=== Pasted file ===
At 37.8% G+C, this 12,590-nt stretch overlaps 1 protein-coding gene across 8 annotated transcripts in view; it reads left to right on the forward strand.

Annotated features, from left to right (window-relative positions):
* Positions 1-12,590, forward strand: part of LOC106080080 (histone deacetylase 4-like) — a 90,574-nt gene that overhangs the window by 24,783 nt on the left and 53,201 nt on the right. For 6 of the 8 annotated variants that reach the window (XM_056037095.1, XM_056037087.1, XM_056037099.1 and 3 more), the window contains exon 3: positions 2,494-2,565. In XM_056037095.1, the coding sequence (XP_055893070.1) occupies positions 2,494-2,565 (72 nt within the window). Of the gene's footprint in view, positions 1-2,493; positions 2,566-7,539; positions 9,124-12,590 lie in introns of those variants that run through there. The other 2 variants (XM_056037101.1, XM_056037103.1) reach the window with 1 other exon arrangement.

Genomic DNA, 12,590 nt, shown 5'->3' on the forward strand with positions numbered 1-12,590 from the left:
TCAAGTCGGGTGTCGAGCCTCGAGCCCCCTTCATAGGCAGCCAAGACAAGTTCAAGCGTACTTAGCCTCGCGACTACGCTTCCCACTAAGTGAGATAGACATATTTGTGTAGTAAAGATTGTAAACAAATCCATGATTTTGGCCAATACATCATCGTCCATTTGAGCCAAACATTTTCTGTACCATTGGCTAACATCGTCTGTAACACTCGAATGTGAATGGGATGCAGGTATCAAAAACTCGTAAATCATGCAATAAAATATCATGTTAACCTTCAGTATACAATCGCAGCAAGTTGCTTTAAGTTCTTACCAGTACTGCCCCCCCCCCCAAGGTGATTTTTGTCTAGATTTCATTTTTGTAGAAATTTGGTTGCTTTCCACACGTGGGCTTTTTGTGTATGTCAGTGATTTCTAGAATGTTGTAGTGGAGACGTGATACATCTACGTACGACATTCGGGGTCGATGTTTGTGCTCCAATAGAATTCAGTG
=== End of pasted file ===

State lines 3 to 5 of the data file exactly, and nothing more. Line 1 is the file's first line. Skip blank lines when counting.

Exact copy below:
* Positions 1-12,590, forward strand: part of LOC106080080 (histone deacetylase 4-like) — a 90,574-nt gene that overhangs the window by 24,783 nt on the left and 53,201 nt on the right. For 6 of the 8 annotated variants that reach the window (XM_056037095.1, XM_056037087.1, XM_056037099.1 and 3 more), the window contains exon 3: positions 2,494-2,565. In XM_056037095.1, the coding sequence (XP_055893070.1) occupies positions 2,494-2,565 (72 nt within the window). Of the gene's footprint in view, positions 1-2,493; positions 2,566-7,539; positions 9,124-12,590 lie in introns of those variants that run through there. The other 2 variants (XM_056037101.1, XM_056037103.1) reach the window with 1 other exon arrangement.

Genomic DNA, 12,590 nt, shown 5'->3' on the forward strand with positions numbered 1-12,590 from the left:
TCAAGTCGGGTGTCGAGCCTCGAGCCCCCTTCATAGGCAGCCAAGACAAGTTCAAGCGTACTTAGCCTCGCGACTACGCTTCCCACTAAGTGAGATAGACATATTTGTGTAGTAAAGATTGTAAACAAATCCATGATTTTGGCCAATACATCATCGTCCATTTGAGCCAAACATTTTCTGTACCATTGGCTAACATCGTCTGTAACACTCGAATGTGAATGGGATGCAGGTATCAAAAACTCGTAAATCATGCAATAAAATATCATGTTAACCTTCAGTATACAATCGCAGCAAGTTGCTTTAAGTTCTTACCAGTACTGCCCCCCCCCCCAAGGTGATTTTTGTCTAGATTTCATTTTTGTAGAAATTTGGTTGCTTTCCACACGTGGGCTTTTTGTGTATGTCAGTGATTTCTAGAATGTTGTAGTGGAGACGTGATACATCTACGTACGACATTCGGGGTCGATGTTTGTGCTCCAATAGAATTCAGTG